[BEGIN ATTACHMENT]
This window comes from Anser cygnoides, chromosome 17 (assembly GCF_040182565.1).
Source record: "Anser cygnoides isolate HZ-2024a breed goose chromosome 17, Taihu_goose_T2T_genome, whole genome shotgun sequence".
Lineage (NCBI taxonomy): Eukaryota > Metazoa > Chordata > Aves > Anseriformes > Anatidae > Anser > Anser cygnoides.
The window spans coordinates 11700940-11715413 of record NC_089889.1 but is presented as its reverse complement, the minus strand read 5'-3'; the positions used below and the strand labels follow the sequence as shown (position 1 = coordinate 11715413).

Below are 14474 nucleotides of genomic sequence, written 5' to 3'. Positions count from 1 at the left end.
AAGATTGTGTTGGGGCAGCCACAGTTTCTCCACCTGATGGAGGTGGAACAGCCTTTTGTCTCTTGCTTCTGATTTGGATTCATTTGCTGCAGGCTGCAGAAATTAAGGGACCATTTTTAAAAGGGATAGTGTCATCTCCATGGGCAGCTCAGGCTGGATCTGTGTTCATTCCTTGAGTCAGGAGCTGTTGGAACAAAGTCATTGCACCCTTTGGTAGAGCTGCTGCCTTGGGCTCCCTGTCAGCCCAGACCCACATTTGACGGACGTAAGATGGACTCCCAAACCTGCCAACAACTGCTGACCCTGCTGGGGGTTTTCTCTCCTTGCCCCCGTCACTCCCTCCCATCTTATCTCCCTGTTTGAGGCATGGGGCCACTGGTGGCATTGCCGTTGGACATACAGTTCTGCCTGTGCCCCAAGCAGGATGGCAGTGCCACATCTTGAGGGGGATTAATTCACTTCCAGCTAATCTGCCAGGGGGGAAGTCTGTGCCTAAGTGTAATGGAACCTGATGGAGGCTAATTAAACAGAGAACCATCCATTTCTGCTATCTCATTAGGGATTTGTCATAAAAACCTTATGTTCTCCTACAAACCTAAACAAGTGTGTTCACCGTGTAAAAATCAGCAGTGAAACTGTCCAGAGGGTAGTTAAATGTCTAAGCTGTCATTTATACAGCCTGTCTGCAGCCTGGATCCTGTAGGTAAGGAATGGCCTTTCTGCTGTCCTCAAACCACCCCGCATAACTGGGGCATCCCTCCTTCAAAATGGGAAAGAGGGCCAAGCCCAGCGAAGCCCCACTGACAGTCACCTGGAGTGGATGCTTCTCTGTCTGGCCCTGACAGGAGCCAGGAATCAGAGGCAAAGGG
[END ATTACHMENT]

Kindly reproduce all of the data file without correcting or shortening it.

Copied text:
This window comes from Anser cygnoides, chromosome 17 (assembly GCF_040182565.1).
Source record: "Anser cygnoides isolate HZ-2024a breed goose chromosome 17, Taihu_goose_T2T_genome, whole genome shotgun sequence".
Lineage (NCBI taxonomy): Eukaryota > Metazoa > Chordata > Aves > Anseriformes > Anatidae > Anser > Anser cygnoides.
The window spans coordinates 11700940-11715413 of record NC_089889.1 but is presented as its reverse complement, the minus strand read 5'-3'; the positions used below and the strand labels follow the sequence as shown (position 1 = coordinate 11715413).

Below are 14474 nucleotides of genomic sequence, written 5' to 3'. Positions count from 1 at the left end.
AAGATTGTGTTGGGGCAGCCACAGTTTCTCCACCTGATGGAGGTGGAACAGCCTTTTGTCTCTTGCTTCTGATTTGGATTCATTTGCTGCAGGCTGCAGAAATTAAGGGACCATTTTTAAAAGGGATAGTGTCATCTCCATGGGCAGCTCAGGCTGGATCTGTGTTCATTCCTTGAGTCAGGAGCTGTTGGAACAAAGTCATTGCACCCTTTGGTAGAGCTGCTGCCTTGGGCTCCCTGTCAGCCCAGACCCACATTTGACGGACGTAAGATGGACTCCCAAACCTGCCAACAACTGCTGACCCTGCTGGGGGTTTTCTCTCCTTGCCCCCGTCACTCCCTCCCATCTTATCTCCCTGTTTGAGGCATGGGGCCACTGGTGGCATTGCCGTTGGACATACAGTTCTGCCTGTGCCCCAAGCAGGATGGCAGTGCCACATCTTGAGGGGGATTAATTCACTTCCAGCTAATCTGCCAGGGGGGAAGTCTGTGCCTAAGTGTAATGGAACCTGATGGAGGCTAATTAAACAGAGAACCATCCATTTCTGCTATCTCATTAGGGATTTGTCATAAAAACCTTATGTTCTCCTACAAACCTAAACAAGTGTGTTCACCGTGTAAAAATCAGCAGTGAAACTGTCCAGAGGGTAGTTAAATGTCTAAGCTGTCATTTATACAGCCTGTCTGCAGCCTGGATCCTGTAGGTAAGGAATGGCCTTTCTGCTGTCCTCAAACCACCCCGCATAACTGGGGCATCCCTCCTTCAAAATGGGAAAGAGGGCCAAGCCCAGCGAAGCCCCACTGACAGTCACCTGGAGTGGATGCTTCTCTGTCTGGCCCTGACAGGAGCCAGGAATCAGAGGCAAAGGG